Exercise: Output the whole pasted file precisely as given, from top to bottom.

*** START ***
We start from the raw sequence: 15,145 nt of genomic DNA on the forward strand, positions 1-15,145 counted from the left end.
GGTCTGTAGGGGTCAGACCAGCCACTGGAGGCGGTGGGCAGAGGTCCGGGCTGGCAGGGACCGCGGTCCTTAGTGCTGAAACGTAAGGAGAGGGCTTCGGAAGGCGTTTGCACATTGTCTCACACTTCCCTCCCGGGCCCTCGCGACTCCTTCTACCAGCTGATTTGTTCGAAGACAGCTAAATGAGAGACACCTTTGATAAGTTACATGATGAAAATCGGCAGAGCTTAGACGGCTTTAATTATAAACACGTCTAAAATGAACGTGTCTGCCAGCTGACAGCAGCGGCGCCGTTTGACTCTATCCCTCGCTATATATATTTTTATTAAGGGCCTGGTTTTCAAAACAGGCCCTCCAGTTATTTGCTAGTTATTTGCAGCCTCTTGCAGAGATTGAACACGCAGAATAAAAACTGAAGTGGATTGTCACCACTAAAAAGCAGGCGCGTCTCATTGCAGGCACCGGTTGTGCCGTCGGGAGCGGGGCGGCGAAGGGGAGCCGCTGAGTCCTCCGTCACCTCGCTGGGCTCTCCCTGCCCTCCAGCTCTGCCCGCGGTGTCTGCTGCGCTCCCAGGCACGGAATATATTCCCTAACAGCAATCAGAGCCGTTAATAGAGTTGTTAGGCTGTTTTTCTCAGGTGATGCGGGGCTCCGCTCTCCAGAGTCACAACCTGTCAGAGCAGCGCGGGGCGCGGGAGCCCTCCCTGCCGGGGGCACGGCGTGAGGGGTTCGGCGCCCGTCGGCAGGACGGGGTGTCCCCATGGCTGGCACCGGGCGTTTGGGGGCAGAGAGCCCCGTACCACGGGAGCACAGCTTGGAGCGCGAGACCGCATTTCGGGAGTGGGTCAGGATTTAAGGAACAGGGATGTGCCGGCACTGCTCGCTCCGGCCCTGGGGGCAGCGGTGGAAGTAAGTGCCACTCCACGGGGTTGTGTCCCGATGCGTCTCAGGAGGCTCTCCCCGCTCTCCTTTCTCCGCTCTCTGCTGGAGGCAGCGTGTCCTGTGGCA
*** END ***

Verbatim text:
We start from the raw sequence: 15,145 nt of genomic DNA on the forward strand, positions 1-15,145 counted from the left end.
GGTCTGTAGGGGTCAGACCAGCCACTGGAGGCGGTGGGCAGAGGTCCGGGCTGGCAGGGACCGCGGTCCTTAGTGCTGAAACGTAAGGAGAGGGCTTCGGAAGGCGTTTGCACATTGTCTCACACTTCCCTCCCGGGCCCTCGCGACTCCTTCTACCAGCTGATTTGTTCGAAGACAGCTAAATGAGAGACACCTTTGATAAGTTACATGATGAAAATCGGCAGAGCTTAGACGGCTTTAATTATAAACACGTCTAAAATGAACGTGTCTGCCAGCTGACAGCAGCGGCGCCGTTTGACTCTATCCCTCGCTATATATATTTTTATTAAGGGCCTGGTTTTCAAAACAGGCCCTCCAGTTATTTGCTAGTTATTTGCAGCCTCTTGCAGAGATTGAACACGCAGAATAAAAACTGAAGTGGATTGTCACCACTAAAAAGCAGGCGCGTCTCATTGCAGGCACCGGTTGTGCCGTCGGGAGCGGGGCGGCGAAGGGGAGCCGCTGAGTCCTCCGTCACCTCGCTGGGCTCTCCCTGCCCTCCAGCTCTGCCCGCGGTGTCTGCTGCGCTCCCAGGCACGGAATATATTCCCTAACAGCAATCAGAGCCGTTAATAGAGTTGTTAGGCTGTTTTTCTCAGGTGATGCGGGGCTCCGCTCTCCAGAGTCACAACCTGTCAGAGCAGCGCGGGGCGCGGGAGCCCTCCCTGCCGGGGGCACGGCGTGAGGGGTTCGGCGCCCGTCGGCAGGACGGGGTGTCCCCATGGCTGGCACCGGGCGTTTGGGGGCAGAGAGCCCCGTACCACGGGAGCACAGCTTGGAGCGCGAGACCGCATTTCGGGAGTGGGTCAGGATTTAAGGAACAGGGATGTGCCGGCACTGCTCGCTCCGGCCCTGGGGGCAGCGGTGGAAGTAAGTGCCACTCCACGGGGTTGTGTCCCGATGCGTCTCAGGAGGCTCTCCCCGCTCTCCTTTCTCCGCTCTCTGCTGGAGGCAGCGTGTCCTGTGGCA